Friday, December 02, 2011
Review: The Phoenix Issue Zero
The Phoenix has arrived, and it's looking good.
Considered by many to be the reincarnation of, or successor to, The DFC, the new weekly comic will be a welcome sight for those who were saddened when The DFC folded. In my view The Phoenix is a considerable improvement on The DFC, at least from the evidence of this preview issue.
My main problem with The DFC was that its content was aimed at too wide an age group, with younger-readers strips sitting uncomfortably alongside material for older readers. In my experience (as we learned with Oink! in 1986) this divides and alienates the audience from certain strips that are either too young or too old for them. With The Phoenix, this isn't a problem. The tone of the material is even and the result makes for a better comic.
Perhaps comparisons to The DFC are unfair, so with that out of the way how does The Phoenix hold up on its own merits? Extremely well. All of the material is of a very high standard indeed and the design of the comic is clutter-free and easy on the eye. With high quality printing and good paper stock this really looks the business.
In the tradition of children's comics of old, The Phoenix has a fictitious editorial team (the characters seen on Matt Baxter's cover) and this will no doubt serve as a good way to welcome young readers. Indeed, the comic is unashamedly and firmly aimed at children, but the high standard and variety of the creators involved should make it an appealing purchase for adult comic fans and pros as well.
The comic kicks off with a four page prelude to The Pirates of Pangaea by Daniel Harwell and Neil Cameron. The strip begins at the start of a voyage into unknown territory, and, for many young readers, that will no doubt mirror their experience of reading The Phoenix as their first comic. Set in 1717 and with a female hero, it's an intriguing opening chapter.
A regular feature of The Phoenix will be an extract from a children's book. In this instance it's To Be a Cat by Pete Williamson. It's good to see a text story in a comic again, and it reflects the editorial attitude of The Phoenix being influenced more by children's books than comics. This is a positive thing as it gives The Phoenix its own identity.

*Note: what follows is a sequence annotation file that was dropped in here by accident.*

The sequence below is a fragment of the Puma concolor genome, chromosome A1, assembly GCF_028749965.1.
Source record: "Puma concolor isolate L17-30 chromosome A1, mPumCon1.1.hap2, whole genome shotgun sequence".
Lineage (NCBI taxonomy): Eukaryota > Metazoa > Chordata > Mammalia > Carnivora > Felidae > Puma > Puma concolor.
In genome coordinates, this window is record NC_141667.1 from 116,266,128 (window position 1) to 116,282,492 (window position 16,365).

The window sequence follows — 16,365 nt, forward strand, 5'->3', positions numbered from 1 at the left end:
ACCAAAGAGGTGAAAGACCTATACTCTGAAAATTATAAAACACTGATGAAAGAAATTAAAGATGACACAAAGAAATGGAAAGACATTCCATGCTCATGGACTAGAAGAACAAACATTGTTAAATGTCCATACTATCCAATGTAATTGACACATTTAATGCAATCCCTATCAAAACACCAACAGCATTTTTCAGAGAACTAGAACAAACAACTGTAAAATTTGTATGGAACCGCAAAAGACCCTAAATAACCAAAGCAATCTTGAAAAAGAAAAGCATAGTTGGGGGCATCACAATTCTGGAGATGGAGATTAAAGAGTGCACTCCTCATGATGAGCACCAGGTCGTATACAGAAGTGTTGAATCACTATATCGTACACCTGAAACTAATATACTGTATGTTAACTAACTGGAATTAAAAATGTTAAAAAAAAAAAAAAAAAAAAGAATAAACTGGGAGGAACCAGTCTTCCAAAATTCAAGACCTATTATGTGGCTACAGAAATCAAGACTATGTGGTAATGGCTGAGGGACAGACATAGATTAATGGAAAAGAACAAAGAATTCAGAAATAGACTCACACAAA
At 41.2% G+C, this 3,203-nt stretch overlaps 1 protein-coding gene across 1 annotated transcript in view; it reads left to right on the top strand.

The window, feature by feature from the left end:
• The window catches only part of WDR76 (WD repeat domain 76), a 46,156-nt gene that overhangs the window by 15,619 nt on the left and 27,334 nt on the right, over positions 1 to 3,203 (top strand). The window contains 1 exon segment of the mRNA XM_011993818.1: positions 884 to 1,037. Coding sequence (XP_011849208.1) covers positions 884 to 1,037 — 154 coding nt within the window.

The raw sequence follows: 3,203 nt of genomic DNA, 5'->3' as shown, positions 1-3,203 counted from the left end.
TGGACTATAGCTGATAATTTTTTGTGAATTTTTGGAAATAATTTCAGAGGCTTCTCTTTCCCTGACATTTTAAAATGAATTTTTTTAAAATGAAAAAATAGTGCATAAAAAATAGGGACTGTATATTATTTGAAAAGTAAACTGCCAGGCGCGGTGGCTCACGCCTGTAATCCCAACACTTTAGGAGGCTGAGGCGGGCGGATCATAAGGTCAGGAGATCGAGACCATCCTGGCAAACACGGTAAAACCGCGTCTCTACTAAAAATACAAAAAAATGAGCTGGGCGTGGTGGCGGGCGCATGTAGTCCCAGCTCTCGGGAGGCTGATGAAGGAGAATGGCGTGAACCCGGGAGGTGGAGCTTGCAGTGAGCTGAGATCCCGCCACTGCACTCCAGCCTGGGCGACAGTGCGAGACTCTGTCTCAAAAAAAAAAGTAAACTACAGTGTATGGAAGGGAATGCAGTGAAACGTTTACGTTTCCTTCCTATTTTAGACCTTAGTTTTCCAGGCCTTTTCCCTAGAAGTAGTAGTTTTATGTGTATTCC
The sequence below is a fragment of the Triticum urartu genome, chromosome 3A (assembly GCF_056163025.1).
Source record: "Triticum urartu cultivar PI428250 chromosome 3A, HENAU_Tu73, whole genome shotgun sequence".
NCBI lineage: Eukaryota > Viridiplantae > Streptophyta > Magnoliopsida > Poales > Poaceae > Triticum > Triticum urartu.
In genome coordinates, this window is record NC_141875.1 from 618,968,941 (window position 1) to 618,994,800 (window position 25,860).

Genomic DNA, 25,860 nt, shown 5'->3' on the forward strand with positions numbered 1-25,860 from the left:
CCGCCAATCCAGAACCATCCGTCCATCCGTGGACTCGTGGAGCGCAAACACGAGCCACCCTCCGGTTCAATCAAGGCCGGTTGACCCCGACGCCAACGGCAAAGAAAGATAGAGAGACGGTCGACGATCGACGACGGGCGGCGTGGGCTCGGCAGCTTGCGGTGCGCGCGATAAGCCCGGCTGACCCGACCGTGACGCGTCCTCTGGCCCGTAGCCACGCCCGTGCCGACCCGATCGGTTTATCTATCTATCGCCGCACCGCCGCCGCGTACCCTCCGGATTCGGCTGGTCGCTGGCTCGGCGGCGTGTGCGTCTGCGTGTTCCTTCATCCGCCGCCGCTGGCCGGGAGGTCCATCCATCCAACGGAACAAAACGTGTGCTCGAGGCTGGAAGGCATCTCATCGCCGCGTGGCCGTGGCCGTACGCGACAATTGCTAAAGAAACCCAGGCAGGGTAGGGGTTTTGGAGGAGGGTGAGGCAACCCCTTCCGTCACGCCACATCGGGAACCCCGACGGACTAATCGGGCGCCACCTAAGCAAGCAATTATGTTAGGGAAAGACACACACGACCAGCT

My favourite strip in the issue was James Turner's Star Cat. Fantastically daft and very amusing, as his Super Animal Adventure Squad had been for The DFC.
There's a two page article in strip form explaining the basics of How to Make Funny Comics. Now this is the sort of activity page I like; encouraging kids to make comics! There's another activity page at the back called The Dangerous Adventures of Von Doogan by Lorenzo Etherington. It's a puzzle page, but, again, in strip form. An excellent use of comics.
Corpse Talk by Alan Murphy is a strange strip. Strange in a good way though. It seems that in every issue a dead historical figure will be dug up and interviewed, wherein the corpse explains his/her history and achievements. This issue it's Amelia Earhart. Next time it's Nikola Tesla. This has to be the most bizarre educational strip idea ever seen in a childrens' comic. Brilliant.
Every issue of The Phoenix will feature a complete, one-off story. Issue Zero features The Apprentice written by Ben Haggarty with dark cartoony artwork by John Welding telling a tale of demons being summoned. Very nice work.
Fans of Jamie Smart will be pleased to hear that he's on board with a new strip, Bunny vs Monkey. The usual Jamie bonkersness and sure to be another hit.
As a free preview issue this is a very impressive debut for all concerned and it bodes very well for the regular weekly when it arrives on January 7th. I've always maintained that if a comic wants to succeed it must be unique, as Comic Cuts, The Dandy, Eagle, 2000AD, and Viz were when they launched. In that regard The Phoenix definitely has its own identity and, if it can spark an interest in those elusive, indifferent readers of today, I'm sure it'll be a success.